"Abyssinorum sive Magni Regis Davidis, quem Vulgo Presbyterum Joannem Vocant, Imperium", Quad, Matthias von Kinckelbach
Subject: Central Africa
Period: 1600 (dated)
Publication: Geographisch Handtbuch...
Color: Black & White
11.3 x 8.5 inches
28.7 x 21.6 cm
The mythical kingdom of Prester John is one of the most persistent legends of all time and often appears on early maps. This myth had its origins in rumors spread throughout Europe in about 1150 A.D. that there was a powerful Christian priest-king who had conquered the Muslims and founded the kingdom of Kara Khitai in Asia. This mysterious king became a symbol of hope in the Christian world, which at the time was beset by the Mongol hordes. A succession of Dominican and Franciscan missionaries and civil ambassadors were dispatched by popes and European monarchs to search for the kingdom. Many of these emissaries never returned, and those that did reported that the Christian kingdom in deepest Asia could not be found and was probably a myth. But the popular fancy was not easily dispelled, and so over time the location of the kingdom was merely transferred to Africa. Prester John's kingdom can be found on early maps in Scythia, India, Central Asia and Abyssinia.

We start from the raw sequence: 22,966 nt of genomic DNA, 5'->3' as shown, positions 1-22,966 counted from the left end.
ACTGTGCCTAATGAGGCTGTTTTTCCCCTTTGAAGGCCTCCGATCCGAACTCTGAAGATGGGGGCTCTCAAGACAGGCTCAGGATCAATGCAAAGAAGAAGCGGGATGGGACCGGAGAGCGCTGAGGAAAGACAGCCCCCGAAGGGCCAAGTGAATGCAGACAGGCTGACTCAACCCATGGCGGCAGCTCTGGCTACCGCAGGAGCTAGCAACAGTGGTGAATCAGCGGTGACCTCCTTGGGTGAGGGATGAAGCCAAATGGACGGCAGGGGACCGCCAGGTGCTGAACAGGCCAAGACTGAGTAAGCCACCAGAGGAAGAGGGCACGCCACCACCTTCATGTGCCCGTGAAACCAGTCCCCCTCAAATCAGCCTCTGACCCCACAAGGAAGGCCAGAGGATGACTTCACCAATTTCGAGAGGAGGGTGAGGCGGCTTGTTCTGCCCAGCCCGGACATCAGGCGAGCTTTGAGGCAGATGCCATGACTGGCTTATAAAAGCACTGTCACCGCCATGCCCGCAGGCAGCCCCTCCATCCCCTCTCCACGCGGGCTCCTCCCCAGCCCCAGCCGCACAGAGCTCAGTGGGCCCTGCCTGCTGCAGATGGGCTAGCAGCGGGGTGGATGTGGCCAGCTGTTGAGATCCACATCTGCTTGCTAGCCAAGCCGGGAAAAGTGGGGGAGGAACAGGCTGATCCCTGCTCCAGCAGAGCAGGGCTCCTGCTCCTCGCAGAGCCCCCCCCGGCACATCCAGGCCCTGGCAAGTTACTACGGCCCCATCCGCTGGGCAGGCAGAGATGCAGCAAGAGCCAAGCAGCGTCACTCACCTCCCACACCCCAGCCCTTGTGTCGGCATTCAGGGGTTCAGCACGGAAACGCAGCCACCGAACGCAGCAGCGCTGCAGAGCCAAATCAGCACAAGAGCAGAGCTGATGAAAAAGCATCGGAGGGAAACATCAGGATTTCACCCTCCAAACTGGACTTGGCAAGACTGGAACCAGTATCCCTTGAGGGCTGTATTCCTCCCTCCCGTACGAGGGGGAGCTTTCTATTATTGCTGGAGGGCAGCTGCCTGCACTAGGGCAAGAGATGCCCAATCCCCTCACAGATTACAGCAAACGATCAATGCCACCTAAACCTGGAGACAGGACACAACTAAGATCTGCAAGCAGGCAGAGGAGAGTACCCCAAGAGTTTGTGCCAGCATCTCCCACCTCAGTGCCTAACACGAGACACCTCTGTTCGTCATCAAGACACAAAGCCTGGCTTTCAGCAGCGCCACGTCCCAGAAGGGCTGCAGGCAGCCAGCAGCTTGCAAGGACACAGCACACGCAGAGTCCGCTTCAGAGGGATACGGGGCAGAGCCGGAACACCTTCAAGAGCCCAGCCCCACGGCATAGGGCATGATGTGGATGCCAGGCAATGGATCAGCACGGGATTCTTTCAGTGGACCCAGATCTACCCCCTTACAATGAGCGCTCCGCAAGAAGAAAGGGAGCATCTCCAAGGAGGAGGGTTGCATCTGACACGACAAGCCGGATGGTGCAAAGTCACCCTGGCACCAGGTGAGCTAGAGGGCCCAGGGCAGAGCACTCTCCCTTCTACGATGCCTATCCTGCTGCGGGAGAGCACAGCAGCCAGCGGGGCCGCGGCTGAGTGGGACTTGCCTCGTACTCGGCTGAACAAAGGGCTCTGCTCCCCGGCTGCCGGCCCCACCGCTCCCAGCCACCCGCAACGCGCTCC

This map is from a scarce pocket atlas published by Johannes Bussemacher. It is largely based on Mercator and covers the kingdom of the Christian king Prester John, who is depicted sitting on his throne. The map is covered with mountains and rivers, most of which are completely fictional. A cartouche containing German text at bottom right traces Prester John's lineage. Latin text on verso.
A dark impression on watermarked paper with a small damp stain and a short edge tear in the bottom blank margin closed on verso with archival tape. Remnants of hinge tape on verso.